In this episode, Jared Judge reflects on the value of work, the importance of putting effort into marketing and selling musical services, and the concept of leverage in the music business. He shares a story from his high school band director and emphasizes the importance of valuing one's work and the work of others. Jared also discusses the challenges of pursuing a career in music and offers insights into how musicians can leverage their skills to achieve success.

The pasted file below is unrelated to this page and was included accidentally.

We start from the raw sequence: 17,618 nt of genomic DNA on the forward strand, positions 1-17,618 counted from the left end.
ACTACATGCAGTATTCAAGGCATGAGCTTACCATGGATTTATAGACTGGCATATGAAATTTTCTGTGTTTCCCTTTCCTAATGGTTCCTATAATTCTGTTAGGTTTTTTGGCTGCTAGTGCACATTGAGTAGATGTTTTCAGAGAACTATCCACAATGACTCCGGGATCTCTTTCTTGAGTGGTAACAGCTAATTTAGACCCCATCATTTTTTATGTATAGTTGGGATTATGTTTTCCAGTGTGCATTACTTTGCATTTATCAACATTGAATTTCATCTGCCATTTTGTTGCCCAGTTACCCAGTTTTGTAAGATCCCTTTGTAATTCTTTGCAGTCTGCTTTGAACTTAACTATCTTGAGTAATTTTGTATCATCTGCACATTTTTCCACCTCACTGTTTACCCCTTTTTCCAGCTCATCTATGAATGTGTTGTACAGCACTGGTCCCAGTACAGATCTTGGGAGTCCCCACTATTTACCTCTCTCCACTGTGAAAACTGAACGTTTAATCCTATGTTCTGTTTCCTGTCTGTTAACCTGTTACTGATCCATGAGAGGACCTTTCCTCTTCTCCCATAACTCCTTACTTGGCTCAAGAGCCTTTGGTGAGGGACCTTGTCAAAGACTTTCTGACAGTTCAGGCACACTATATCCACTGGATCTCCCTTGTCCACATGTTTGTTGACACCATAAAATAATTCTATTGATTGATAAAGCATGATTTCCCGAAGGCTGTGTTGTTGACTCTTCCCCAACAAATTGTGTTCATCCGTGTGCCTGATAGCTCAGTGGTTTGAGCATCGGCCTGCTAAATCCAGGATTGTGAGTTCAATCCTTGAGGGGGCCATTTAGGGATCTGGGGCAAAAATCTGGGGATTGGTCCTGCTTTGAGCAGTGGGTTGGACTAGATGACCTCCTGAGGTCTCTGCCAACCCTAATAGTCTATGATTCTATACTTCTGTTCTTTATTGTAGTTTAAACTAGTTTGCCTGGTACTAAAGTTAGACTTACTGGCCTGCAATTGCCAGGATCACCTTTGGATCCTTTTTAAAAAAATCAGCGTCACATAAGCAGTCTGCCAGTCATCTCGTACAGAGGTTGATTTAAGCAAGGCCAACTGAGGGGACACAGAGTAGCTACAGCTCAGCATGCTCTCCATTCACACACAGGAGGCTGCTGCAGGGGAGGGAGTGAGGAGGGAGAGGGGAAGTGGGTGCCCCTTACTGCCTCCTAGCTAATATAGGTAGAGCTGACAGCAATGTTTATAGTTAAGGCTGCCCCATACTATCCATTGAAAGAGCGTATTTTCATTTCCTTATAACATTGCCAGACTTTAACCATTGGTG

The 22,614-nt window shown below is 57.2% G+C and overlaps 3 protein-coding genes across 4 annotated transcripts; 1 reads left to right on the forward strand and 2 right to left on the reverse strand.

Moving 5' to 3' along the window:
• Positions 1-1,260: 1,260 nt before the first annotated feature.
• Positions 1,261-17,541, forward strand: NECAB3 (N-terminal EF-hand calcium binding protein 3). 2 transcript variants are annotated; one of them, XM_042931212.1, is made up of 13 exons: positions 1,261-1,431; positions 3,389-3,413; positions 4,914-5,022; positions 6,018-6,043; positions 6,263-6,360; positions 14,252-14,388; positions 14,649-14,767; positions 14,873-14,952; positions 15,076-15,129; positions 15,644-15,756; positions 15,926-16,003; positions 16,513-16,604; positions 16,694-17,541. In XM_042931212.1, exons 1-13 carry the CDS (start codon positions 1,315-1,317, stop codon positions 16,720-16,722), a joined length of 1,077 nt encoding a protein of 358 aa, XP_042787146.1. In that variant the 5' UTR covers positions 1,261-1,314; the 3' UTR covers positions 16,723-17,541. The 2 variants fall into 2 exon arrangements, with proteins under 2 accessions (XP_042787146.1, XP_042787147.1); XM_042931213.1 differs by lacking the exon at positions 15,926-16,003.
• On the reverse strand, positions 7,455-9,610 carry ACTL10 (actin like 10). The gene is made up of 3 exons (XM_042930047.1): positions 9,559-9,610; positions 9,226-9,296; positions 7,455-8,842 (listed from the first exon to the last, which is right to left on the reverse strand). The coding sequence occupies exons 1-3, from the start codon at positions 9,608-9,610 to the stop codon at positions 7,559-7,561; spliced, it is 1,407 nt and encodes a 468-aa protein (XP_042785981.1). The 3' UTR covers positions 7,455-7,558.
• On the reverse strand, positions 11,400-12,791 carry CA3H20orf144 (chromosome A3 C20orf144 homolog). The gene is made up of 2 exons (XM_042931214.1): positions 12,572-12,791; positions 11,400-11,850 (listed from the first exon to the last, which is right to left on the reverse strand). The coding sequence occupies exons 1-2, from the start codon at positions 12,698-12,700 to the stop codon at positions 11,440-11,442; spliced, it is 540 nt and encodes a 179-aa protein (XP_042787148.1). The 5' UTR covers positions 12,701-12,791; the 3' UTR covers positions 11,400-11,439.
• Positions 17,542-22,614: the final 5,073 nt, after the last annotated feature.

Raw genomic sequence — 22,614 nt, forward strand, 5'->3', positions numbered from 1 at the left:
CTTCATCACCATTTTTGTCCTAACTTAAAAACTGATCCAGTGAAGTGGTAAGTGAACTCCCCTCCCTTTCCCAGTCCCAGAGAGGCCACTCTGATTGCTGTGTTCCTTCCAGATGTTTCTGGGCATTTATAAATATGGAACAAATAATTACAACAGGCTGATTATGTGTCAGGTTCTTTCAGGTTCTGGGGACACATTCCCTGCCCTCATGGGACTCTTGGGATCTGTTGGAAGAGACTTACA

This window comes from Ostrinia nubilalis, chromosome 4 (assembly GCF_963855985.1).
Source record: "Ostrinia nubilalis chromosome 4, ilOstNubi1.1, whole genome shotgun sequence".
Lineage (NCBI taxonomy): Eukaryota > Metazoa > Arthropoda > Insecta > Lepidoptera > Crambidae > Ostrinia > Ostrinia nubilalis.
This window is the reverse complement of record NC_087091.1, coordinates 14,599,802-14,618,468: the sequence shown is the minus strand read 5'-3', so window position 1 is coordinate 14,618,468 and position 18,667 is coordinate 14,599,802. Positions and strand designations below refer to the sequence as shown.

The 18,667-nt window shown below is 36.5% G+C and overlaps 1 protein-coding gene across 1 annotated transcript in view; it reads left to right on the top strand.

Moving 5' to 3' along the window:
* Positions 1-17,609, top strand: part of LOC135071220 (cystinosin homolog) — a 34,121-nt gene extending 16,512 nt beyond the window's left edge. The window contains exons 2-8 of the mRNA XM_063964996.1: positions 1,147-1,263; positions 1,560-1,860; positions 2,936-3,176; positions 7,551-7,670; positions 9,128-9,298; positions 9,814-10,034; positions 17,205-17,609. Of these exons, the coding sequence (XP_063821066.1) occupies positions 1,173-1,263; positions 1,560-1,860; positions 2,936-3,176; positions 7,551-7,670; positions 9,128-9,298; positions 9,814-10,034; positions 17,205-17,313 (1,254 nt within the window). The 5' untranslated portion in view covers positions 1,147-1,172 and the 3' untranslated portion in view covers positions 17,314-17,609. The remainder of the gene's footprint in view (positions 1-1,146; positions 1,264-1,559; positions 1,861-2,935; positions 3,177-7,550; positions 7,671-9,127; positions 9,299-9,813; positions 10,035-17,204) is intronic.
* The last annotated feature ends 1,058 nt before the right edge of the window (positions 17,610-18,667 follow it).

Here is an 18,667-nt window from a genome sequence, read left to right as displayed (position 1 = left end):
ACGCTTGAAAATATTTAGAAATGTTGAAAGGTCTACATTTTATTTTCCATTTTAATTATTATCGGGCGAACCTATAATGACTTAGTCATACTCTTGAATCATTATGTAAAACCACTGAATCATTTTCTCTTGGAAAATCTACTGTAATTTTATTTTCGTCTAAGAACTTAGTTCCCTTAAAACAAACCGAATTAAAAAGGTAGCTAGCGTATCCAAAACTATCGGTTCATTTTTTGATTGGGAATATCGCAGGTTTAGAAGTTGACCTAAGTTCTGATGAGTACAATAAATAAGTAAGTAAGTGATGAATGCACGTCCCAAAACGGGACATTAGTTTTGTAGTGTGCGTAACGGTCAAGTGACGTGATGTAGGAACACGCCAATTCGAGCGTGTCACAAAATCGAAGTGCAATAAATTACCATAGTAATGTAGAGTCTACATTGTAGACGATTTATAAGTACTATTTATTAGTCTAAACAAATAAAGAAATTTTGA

Hey, what's up gigging pros! It's Jared Judge, welcome to another episode of The Gigging Musician Podcast. I am just leaving the car inspection station, because we are finally getting our cars registered in Colorado. And so very exciting stuff. But I wanted to share with you something one of my coaching students in Fulltime Music Academy recently said, because it is so true, and it actually reminded me of something my high school band director said. So what my coaching students said was that, you know, this whole thing of marketing and selling your act to book gigs, the right kind of gigs that pay you a fair wage, the ones that make you feel appreciated, and, you know, treat your your bank account nicely to, is that you get out of it, what you put in, you know, I see, you know, I run ads on Facebook for, for the Gig Vaults, you know, I get comments on those ads. And some of those comments, really show me that the people looking at those ads, some of the people looking at those ads do not value their own work. And they, I'm going on a tangent here, I promise, I will get back to what my high school band director once said, but, you know, there's some comments on there that really indicate that the person commenting don't value the work of themselves or others. Because they, I mean, this one specific comment was like, Hey, does anybody have the Gig Vault for free that they can share? Which is, is basically theft? You know, calling them out, you are a thief. It comes back to like, you know, back in the days of Napster and Limewire, did you pay for music? Or did you pirate it. And I am not going to lie or anything. But back when I was in middle in high school, I did pirate a few few songs. Please don't come after me. And I apologize. And I wish I didn't. But at the time, you know, I didn't have a lot of money. And I guess I was just kind of like, impressed with my technology skills that like, Oh, I could do this. I'm gonna stick it to the men. If you remember those Apple commercials that were like I fought the law and the law one. This is getting way off track. But I promise I will bring it back to what my students said. So yeah, I mean, I stopped by earning things I started paying for them. Because I value that my value the work of others, I know what it takes to create music, I know how much work it takes. I know how much effort how much time how much sacrifice, how you might not spend your time with your family to get this done. And honestly, I feel the same way about the gig wall that I created. Like, I sacrificed a lot to make that happen, as did the people who work for me, they've sacrificed a lot of their own time and effort, at sure I'm paying them like I paid them to put it together. But that's worth the time they could have been spending with their family. And so basically, my point was like this person who was trying to pirate the Gig Vault, I don't believe that they value the work of others, based on the fact that they are trying to hire it. It's the same way like I hired a business coach and I pay for courses to, to learn what I've learned to then apply to my music. And because I've paid for it, I have earned the right to the results. Right, I still have to put in my own time and effort to make sure I get those results. But you know, I'm I'm not building my business on a foundation of lies. Whereas this, this person who commented on my Facebook ads asking to steal the gig while they will be building their music careers on a foundation of lies, which I think is extra ironic, because the gig well is free. You don't have to pay for it. You do have to sign up for a free trial, a Fulltime Music Academy to get it but it is a free 30 day trial, meaning you're not paying a cent. And then at the end of your 30 days, you get to decide if you continue or not. So if you choose not to continue, you will never be charged a single dime for the Gig Vault, which makes it extra funny that they were trying to steal something that's already free. I guess it just wasn't free in the way that they wanted. So value your work. And getting back to what my students said is you get out of this what you put into it. So if you're not putting anything into the marketing and selling of your musical services, you're not going to get anything out of it. Right? It's pretty simple math, like an equation has two sides to it and there's an equal sign and they have to balance out so if you're not putting anything into the marketing and selling of your act, then on the other side of the equation, you're not going to get any of the gigs that you want out of it. Sure, you might get handed a couple of small little gigs here and there. But to make a true, lasting, sustainable career playing these gigs, you have to put something into it. And then the thing that Oh, one other thing before I get to my high school band director, the cool part about like learning from things like Fulltime Music Academy or taking courses, is that the equation does not necessarily have to be completely balanced. There is a term thrown around in business called leverage. And I don't know the exact definition of it, I'm not a dictionary. But if you think of a seesaw, you know, the thing in the middle, that balances that wooden board on either side, that is called a fulcrum. And the cool part about a fulcrum is that it doesn't have to be in the center, it's in the center in most seesaws, because you know, kids tend to weigh roughly similar amounts. So if you have two kids playing on a seesaw, they'll both have an equally fun experience. But if you move the fulcrum to closer to your side of that board, then all of a sudden, it actually takes less effort to move the other side of the board because you gain leverage on it. Or you can move your side inch, but the other side will actually move a foot. And that is leverage when the outputs of your equation are disproportionate to the inputs. So that's where like, learning true learning of business skills and applying them to your music career, give you leverage, I'm going to pause one second, sorry about that past the cap. So learning business tools, really gives you the leverage to get in a disproportionate result where you don't have to put in as much effort to get a great result. Or if you do put in an equal amount of effort that you were putting in previously, you can get an even greater result. All right, finally, back to what my college high school band director said. Because there were a bunch of us in high school band, who were all considering going into music, like going and studying music in school. And we let our band director known. And he said, his number one piece of advice. For those considering studying music in school or making music career is don't just hilarious, because I didn't take his advice. But I actually think that that was the purpose of his his his advice was to weed out those who don't care enough about music, to weed them out from wasting their time pursuing, in my opinion, one of the most difficult career paths. Why is it so difficult, it's difficult, because initially, it does not pay you what you're worth, like, you know, if you play certain gigs, and maybe a lot of these gigs that just don't really pay you 100 bucks in a tip jar, you're gonna feel unappreciated. And it's good, not going to feel worth it to you, then if the money is not worth it, then it's it's got to either have really good music or be a really good hang. And he knew this band director knew that that was going to be the path for most people who pursued music. And so he was trying to weed it out, kind of like in some college degrees, there are certain weed out classes. I was not a science major, but one of my exes was and she took organic chemistry, which was a weed out class, for a lot of the bio and chemistry majors, like organic chemistry was known to be such a difficult course, that most people failed it. And only the select few who didn't feel it could actually graduate with their, their science degrees. And so I think my high school band director was actually doing us all a favor by serving the same function as the weed out class in college by saving you the time and the headache that if if you don't want this, then you shouldn't pursue it. If you don't want this enough to put in the work if you don't want this enough to value the work of others, and see how they're, they're serving you, helping you do what you need to do better than you shouldn't be in this game. And of course, you know, only a Sith deals in absolutes. Yeah, that's, that might not be 100% true for every situation, but I think generalizations are helpful tools to see the world with. And so, like my students said, you get out of this what you put into it. So that's my rant for today. I hope it was helpful. I hope it was inspirational that if you really want this, you're gonna have to put some effort into Have this it's not just gonna happen to you. And don't be comfortable with the status quo, the status quo is boring the status quo is does not value musicians to where I believe they need to be. But other people aren't going to do anything about it, you have to be the one to do it because you get out of this exactly what you put into it, or more by leveraging it. So if that was helpful, and you value what you do, and you value what others do, then I encourage you to get your free copy of the Gig Vaults, a treasure trove of over 24,665 high end venue and event planner contacts that will help you get the money gigs, the private events, corporate events, weddings, nonprofits. All you got to do is get that Gig Vault comes with a free 30 day trial of Fulltime Music Academy which are the tools to help you get leverage over your music career and to get more than what you put into it. So get your Free copy at OpenTheGigVault.com And I can't wait to see you inside. So thanks for listening to another episode of The Gigging Musician Podcast. Remember, "Your music will not market itself!". Bye, everybody.